Pakistan Driving Advice and Car Hire Info
Driving In Pakistan
Before planning on driving abroad in Pakistan you should check your Governments website for advice on travel within the country as there may be restrictions on travel to certain areas such as Peshawar, Kohat, Tank, Banu, Lakki, Charsadda, Hangu, Karak and Dera Ismail Khan. The UK Government also currently advises against travel on the Karakorum Highway between Mansehra and Chilas via Battagram, Besham City, Dasu and Sazin.
Pakistan drives on the left in right hand drive cars. You need an international driving permit plus your own licence to drive in Pakistan. Pakistan has an efficient and well maintained motorway system including tgoll roads denoted national highways which include the famous Grand Trunk Road, Indus Highway, Karakoram Highway and Makran Coastal Highway. Other roads are likely to be in a less satisfactory condition.
One of the most common reasons foreigners drive in Pakistan is the The Karakoram Highway (sometimes abbreviated to KKH).This is the highest paved international road in the world; it connects Western China and Pakistan via the world’s highest border crossing. The highway runs roughly north-south across the Karakoram mountain range and through the Khunjerab Pass at the border. In Pakistan, it runs from Abbottabad to the border through the provinces of Khyber Pakhtunkhwa and Gilgit-Baltistan. After the border, it runs across part of China’s Xinjiang province to Kashgar. The route is best travelled in Spring or early Autumn as the Khunjerab Pass is closed from January through to April due to heavy snow. Landslides that can block the road are common at some places during the monsoon season (Jul-Sep) and parts of the route in China pass through desert regions which can be excessively hot in Summer. The Pakistan section of the highway starts from Hasan Abdal, 50 km northwest of Rawalpindi, while the Chinese section starts from Kashgar. If starting in Pakistan the N-5 — which runs between Karachi and Peshawar — or the Grand Trunk Road, both pass through Hasan Abdal.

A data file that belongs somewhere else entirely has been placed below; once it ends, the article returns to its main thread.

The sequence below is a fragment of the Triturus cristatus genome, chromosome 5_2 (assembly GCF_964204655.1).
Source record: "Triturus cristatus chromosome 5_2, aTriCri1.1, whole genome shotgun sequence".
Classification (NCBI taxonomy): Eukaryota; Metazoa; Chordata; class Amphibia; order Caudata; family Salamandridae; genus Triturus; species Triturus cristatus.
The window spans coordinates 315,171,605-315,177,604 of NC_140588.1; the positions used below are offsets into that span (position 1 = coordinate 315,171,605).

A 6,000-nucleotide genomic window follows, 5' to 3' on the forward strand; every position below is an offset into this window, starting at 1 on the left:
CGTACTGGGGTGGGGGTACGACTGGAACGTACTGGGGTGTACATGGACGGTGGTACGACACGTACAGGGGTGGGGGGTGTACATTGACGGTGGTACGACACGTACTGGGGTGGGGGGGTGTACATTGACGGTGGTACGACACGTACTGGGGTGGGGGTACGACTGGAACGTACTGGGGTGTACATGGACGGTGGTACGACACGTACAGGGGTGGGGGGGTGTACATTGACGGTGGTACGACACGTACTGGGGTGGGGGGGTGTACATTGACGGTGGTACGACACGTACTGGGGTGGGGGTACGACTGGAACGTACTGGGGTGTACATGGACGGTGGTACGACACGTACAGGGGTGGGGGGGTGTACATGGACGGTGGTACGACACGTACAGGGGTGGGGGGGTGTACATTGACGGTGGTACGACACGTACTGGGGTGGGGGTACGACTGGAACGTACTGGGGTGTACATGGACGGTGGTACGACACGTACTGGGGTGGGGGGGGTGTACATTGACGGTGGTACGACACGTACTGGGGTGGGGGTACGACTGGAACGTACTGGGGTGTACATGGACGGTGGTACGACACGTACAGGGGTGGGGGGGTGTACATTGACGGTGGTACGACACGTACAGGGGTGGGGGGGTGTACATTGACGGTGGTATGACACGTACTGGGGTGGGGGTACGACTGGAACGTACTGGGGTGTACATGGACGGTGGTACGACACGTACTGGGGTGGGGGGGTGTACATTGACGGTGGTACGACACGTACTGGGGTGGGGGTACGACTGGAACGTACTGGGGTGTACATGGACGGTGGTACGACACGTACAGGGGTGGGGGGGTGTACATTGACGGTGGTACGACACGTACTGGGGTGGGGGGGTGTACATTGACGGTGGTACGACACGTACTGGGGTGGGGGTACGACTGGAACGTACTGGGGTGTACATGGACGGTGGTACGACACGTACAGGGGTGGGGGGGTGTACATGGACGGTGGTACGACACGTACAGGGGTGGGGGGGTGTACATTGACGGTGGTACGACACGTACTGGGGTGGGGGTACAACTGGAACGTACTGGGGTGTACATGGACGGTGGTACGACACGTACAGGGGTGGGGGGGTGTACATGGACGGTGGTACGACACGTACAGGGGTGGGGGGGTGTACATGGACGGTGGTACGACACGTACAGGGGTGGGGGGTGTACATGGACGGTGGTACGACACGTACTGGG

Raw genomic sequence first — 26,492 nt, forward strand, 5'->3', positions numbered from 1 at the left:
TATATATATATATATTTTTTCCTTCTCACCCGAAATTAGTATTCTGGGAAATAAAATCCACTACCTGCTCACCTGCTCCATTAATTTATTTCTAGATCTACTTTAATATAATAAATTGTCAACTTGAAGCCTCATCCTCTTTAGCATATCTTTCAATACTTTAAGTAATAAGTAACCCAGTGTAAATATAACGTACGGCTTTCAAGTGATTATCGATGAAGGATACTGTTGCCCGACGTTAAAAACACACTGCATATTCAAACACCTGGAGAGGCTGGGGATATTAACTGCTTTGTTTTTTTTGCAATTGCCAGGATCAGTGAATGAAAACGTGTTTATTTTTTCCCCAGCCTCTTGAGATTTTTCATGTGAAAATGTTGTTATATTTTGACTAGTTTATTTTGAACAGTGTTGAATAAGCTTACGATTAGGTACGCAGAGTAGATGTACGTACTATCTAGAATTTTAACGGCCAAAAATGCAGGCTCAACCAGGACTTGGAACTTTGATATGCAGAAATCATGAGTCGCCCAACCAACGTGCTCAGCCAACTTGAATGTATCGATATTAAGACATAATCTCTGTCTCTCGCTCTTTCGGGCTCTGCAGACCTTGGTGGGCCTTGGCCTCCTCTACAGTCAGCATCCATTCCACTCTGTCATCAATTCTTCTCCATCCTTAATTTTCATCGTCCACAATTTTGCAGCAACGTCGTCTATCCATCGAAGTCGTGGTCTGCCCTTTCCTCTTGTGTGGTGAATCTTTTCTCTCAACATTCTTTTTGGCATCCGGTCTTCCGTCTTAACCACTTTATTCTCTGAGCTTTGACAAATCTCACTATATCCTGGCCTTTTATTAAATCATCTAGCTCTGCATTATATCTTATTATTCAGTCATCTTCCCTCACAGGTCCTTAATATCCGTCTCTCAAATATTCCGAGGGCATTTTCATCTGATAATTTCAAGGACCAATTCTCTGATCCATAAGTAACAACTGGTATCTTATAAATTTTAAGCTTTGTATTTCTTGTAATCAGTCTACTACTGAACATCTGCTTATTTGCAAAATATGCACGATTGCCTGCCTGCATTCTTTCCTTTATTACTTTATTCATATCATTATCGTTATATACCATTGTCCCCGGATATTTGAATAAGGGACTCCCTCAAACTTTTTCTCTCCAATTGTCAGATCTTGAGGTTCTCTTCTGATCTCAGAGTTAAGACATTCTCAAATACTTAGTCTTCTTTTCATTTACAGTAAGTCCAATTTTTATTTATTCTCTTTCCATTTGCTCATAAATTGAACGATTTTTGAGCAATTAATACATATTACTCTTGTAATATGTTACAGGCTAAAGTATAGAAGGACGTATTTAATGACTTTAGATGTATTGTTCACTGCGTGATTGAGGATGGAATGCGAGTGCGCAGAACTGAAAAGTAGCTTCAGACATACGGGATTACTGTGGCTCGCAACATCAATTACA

Roads in Ppakistan are crowded, drivers are often aggressive and poorly trained, and many vehicles, particularly large trucks and buses, are badly maintained. Expect all manner of animals, pedestrians and slow moving, often unlit vehicles to be on the road. Roads, including most major highways, also suffer from poor maintenance and often have numerous potholes, sharp drop-offs and barriers that are not sign-posted You should avoid driving at night as the potential hazards become worse on roads which are usually not lit. Driving in major cities is chaotic with little attention to rules and large volumes of traffic. If you are forced to drive in a major city, ask the rental company to take you to / meet you at the outskirts and let them drive in the centre.
Although I try and keep the information in the site updated as much as possible, in a rapidly moving world, situations can change daily. Therefore please use the site as an approximate guide, and in conjunction with other resources in order to form your view on driving conditions, roads, safety etc.
Pakistan Car Rental –
Sixt, Hertz, Europcar,Avis, have outlets here.
We currently have no local car rental partners in Pakistan. If you are a local car rental company who would like to feature on DriverAbroad.com please check details on our Partnering page or contact us on ADriverAbroad@Outlook.com.
Pakistan Self Drive Rules-
there are different rules in place depending on the company you rent from and the location. Eg Sixt need you to advise them if you intend to drive outside Karachi. Hertz have locations in all main cities and one way rentals seem to be a possibility. Europcar mention restrictions on cars being taken out of Pakistan but don’t detail which countries.